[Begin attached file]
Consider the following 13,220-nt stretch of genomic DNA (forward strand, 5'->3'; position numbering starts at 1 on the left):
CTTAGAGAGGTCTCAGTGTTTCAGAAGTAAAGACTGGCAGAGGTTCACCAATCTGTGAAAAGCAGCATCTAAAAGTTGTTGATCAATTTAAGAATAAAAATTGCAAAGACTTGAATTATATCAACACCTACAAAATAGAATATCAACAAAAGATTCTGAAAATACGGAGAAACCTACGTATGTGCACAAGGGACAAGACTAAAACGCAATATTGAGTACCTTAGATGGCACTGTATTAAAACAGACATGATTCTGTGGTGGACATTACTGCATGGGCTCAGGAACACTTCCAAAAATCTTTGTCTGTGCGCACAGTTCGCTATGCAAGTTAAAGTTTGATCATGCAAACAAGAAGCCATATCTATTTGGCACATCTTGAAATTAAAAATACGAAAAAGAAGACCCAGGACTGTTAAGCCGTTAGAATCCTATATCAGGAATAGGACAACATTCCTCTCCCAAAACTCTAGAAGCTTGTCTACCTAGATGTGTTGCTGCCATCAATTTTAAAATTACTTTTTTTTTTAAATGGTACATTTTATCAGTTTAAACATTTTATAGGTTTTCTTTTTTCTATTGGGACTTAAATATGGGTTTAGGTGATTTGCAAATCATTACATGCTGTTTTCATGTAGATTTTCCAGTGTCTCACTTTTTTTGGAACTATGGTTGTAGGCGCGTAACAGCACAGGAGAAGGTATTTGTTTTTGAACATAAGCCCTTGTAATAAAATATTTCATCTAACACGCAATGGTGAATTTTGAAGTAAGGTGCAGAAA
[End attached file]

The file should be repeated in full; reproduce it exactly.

Consider the following 13,220-nt stretch of genomic DNA (forward strand, 5'->3'; position numbering starts at 1 on the left):
CTTAGAGAGGTCTCAGTGTTTCAGAAGTAAAGACTGGCAGAGGTTCACCAATCTGTGAAAAGCAGCATCTAAAAGTTGTTGATCAATTTAAGAATAAAAATTGCAAAGACTTGAATTATATCAACACCTACAAAATAGAATATCAACAAAAGATTCTGAAAATACGGAGAAACCTACGTATGTGCACAAGGGACAAGACTAAAACGCAATATTGAGTACCTTAGATGGCACTGTATTAAAACAGACATGATTCTGTGGTGGACATTACTGCATGGGCTCAGGAACACTTCCAAAAATCTTTGTCTGTGCGCACAGTTCGCTATGCAAGTTAAAGTTTGATCATGCAAACAAGAAGCCATATCTATTTGGCACATCTTGAAATTAAAAATACGAAAAAGAAGACCCAGGACTGTTAAGCCGTTAGAATCCTATATCAGGAATAGGACAACATTCCTCTCCCAAAACTCTAGAAGCTTGTCTACCTAGATGTGTTGCTGCCATCAATTTTAAAATTACTTTTTTTTTTAAATGGTACATTTTATCAGTTTAAACATTTTATAGGTTTTCTTTTTTCTATTGGGACTTAAATATGGGTTTAGGTGATTTGCAAATCATTACATGCTGTTTTCATGTAGATTTTCCAGTGTCTCACTTTTTTTGGAACTATGGTTGTAGGCGCGTAACAGCACAGGAGAAGGTATTTGTTTTTGAACATAAGCCCTTGTAATAAAATATTTCATCTAACACGCAATGGTGAATTTTGAAGTAAGGTGCAGAAA